Howard Park residents threatened to call for a boycott of Rite Aid pharmacies today, but praised the Baltimore City Council for moving forward with legislation to condemn a restrictive covenant the drugstore chain holds, which has delayed a planned supermarket there.
“They have been disrespectful to the community and disrespectful to the city and it’s clear from their most recent letter to us that they are still not taking us seriously,” said Preston Greene, president of the Howard Park Civic Association, speaking with The Brew outside council chambers. “They are talking down to us.”
Addressing the Taxation, Finance and Economic Development Committee, Greene said, “I commend the council for moving forward on this.”
The committee unanimously approved an ordinance allowing the city to acquire and “extinguish” the Rite Aid covenant. (The measure requires approval from the full council and the Board of Estimates before the city can move ahead with the acquisition process, aimed at clearing the title.)
Picketers Lined Up
Greene, who came with about 17 residents of Northwest Baltimore communities, said he is hoping that Rite Aid will drop its aggressive stance in negotiations.
Sources have told The Brew that the city offered $15,000 for removal of the language, but that the company has demanded $600,000.
For the city to proceed with the condemnation “will still require an extended amount of time and expense,” Greene said. “We’re hoping with a little influence from the City and . . . some pressure from the other side, from the community,” the company will relent.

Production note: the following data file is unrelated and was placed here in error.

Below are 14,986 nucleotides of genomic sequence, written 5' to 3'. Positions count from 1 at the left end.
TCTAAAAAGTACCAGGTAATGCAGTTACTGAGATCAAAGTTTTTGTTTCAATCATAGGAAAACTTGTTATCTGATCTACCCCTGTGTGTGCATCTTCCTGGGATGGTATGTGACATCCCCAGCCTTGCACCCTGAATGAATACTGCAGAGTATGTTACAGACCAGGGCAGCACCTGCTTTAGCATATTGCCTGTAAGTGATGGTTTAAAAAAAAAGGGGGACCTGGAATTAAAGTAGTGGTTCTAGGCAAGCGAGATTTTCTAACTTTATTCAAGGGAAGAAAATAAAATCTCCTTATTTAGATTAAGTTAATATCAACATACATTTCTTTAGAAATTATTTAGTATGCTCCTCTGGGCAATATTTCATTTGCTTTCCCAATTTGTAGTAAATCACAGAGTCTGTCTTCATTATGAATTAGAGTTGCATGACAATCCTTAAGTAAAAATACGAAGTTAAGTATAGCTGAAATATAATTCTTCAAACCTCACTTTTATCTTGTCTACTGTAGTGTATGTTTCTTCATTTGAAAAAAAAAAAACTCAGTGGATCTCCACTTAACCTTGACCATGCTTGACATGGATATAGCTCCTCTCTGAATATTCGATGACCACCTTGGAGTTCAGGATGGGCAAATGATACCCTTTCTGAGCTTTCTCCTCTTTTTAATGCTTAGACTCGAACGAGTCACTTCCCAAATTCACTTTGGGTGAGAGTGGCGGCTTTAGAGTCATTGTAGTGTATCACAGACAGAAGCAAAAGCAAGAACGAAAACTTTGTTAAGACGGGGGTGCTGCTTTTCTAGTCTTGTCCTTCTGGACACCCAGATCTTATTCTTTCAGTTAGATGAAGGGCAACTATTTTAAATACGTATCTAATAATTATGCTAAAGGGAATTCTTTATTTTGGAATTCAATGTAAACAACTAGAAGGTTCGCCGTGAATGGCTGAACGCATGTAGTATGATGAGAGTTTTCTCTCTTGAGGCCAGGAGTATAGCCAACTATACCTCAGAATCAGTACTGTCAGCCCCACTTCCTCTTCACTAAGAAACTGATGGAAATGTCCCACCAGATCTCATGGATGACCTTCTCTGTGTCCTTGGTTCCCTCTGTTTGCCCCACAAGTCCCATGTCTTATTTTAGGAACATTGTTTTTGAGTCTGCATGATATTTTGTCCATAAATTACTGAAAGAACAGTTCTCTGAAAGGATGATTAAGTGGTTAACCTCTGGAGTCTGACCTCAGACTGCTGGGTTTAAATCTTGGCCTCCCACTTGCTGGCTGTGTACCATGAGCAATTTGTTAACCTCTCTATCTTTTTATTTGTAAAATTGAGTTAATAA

The association has identified volunteers willing to picket and will launch the boycott at a March 16 press conference on the former Rite Aid parcel, if there is no movement from the company, he said.
Rite Aid spokeswoman Ashley Flowers told The Brew via email today that the Camp Hill, Pa.-based chain “remains committed to working through this matter with the city and has expressed our willingness to continue our discussion.”
Rite Aid is “awaiting response from the city on our most recent proposal, which was shared with the city’s attorney last week,” Flowers said.
Greene received a short letter from Rite Aid with similar language. “We are in negotiations with the city concerning this matter and hope to reach a solution that will be fair to all parties,” wrote Lisa M. Winnick, senior counsel, in the January 23 letter.
Anger Over Delays and a “Dirty Deed”
Greene said the community has little faith in the company after lengthy delays.
Top city officials had known about the restriction since at least 2009. The Klein family, designated as the grocery store developer by the city, discovered it months ago, when the title problems held up its financing. Some residents today also questioned the city’s role in the debacle. As Greene put it: “I’m curious to know why the city signed off on a piece of property with a dirty deed.”
“Why did not the city people see the restriction?” said Florine Robinson, a 50-year resident of Howard Park. “It should never have happened!”
But most of the ire was directed at the drugstore company.
“Rite Aid is trying to milk the cow. They want a ridiculous amount of money,” said Dr. Helena Hicks, representing the Grove Park Association, part of a coalition of Northwest Baltimore community groups supporting Howard Park.
The community has been without a full-service supermarket since 1999, when the Super Pride Supermarket closed. In August 2011, Mayor Stephanie Rawlings-Blake announced the coming of the new ShopRite supermarket and pharmacy on the spot, raising hopes in the community that the blighted intersection would get a lift and residents would once again have a food store.
Activist Kim Trueheart, another Northwest Baltimore resident, told the council members she was “so, so glad” the city was acting to remove “whatever the obstacles are.”
“The delays,” she said, “have been unconscionable.”